Update on the status of the issue involving Four Corners Lube:
IDOT is proceeding
with the preparation of a proposal for the City to take jurisdiction
of the Hickox Drive right of way at the southwest quadrant of
Woodlawn and Lincoln Parkway. I spoke with an individual in Planning
and Programming today, and was told that IDOT had arrived at a
dollar amount for the Present Worth Value of the right of way and
roadway, and that once it was approved by the Office of Planning and
Programming, IDOT would prepare a Letter of Intent and JT forms for
the City's review and approval.
This would be the
first step in the process for a final resolution for Four
Comers Lube. Once the City has jurisdiction of the right of way, the
City could allow the continued encroachment, thereby allowing the
construction of the proposed garage to be completed.
According to what
was discussed, Four Corners Lube will pursue from IDOT a declaration
that the area in question is Excess Property, allowing the purchase
of the property from the State. At that point, the City would vacate
a portion of the right of way, allowing it to revert back to the
State, and be purchased by Four Corners Lube.
This issue began in September when the business owner, Rick
Farney, poured a foundation for a new building, only to discover he
had laid the concrete on state property.
He had to stop construction on the building until a resolution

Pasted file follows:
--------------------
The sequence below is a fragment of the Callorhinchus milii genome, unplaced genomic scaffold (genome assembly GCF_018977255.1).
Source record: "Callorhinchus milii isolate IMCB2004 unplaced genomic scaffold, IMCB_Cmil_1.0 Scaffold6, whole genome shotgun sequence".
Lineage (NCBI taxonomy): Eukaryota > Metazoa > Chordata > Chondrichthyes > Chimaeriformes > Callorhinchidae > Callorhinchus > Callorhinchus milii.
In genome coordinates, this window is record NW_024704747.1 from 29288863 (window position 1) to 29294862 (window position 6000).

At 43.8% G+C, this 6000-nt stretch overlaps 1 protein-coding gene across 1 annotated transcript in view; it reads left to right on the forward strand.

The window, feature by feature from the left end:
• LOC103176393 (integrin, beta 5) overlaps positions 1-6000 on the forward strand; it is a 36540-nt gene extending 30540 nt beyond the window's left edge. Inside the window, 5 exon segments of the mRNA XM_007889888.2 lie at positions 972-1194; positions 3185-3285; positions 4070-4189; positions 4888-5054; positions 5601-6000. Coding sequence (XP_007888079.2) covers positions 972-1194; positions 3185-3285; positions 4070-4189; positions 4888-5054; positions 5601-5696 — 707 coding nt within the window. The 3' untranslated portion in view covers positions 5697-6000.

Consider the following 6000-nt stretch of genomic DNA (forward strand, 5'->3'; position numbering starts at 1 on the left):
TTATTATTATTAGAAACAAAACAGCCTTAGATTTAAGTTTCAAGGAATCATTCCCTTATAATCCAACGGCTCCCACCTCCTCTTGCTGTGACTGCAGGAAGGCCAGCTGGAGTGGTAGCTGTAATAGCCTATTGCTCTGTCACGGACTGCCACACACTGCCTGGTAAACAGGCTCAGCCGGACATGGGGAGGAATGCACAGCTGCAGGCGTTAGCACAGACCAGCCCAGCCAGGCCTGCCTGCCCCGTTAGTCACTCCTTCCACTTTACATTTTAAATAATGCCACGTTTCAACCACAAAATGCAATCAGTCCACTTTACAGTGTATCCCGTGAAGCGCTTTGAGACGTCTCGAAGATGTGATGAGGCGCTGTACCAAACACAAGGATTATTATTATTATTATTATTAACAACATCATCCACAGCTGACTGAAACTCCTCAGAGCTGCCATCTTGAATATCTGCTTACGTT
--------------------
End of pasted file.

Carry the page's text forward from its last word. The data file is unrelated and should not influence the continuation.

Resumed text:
could be reached. According to state law, the state cannot give
jurisdiction of a property to an individual, but can give it to a
Farney came to the council in February and asked them to get
involved so he would be able to move forward in his business
At that time, he made the council aware his business is growing,
but he doesn't have the real estate to expand in any other
direction. If he is to continue growing his business, he's going to
have to work this out so he can build his new building on what's
currently state-owned property.
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Tuesday night Mathon explained this was the process that would have to be gone
through so that Farney could go ahead and build a new garage on state-owned
The right of way owned by the state would be put under the
jurisdiction of the city, the city would allow Farney to build, and
Farney would continue pursuing a permanent solution with the state.
For Farney to become owner of the property, he will have to
petition the state to declare the land as excess property to be sold
This is a process that does not happen quickly. Mathon noted it
could take up to two years for the state to declare the land excess
property. He said by the city going ahead and assuming jurisdiction
of the right of way, Farney could be given a variance from the city
and allowed to proceed with his project.
During discussion Alderman David Armbrust voiced a concern about
doing the mowing. He was reminded that when Farney came to the
council in February, he said he had always mowed the grass around
his property and would continue to do so.
Mayor Keith Snyder asked when the letters from the state might
arrive, and Mathon indicated he expected them in April.
[By NILA SMITH]
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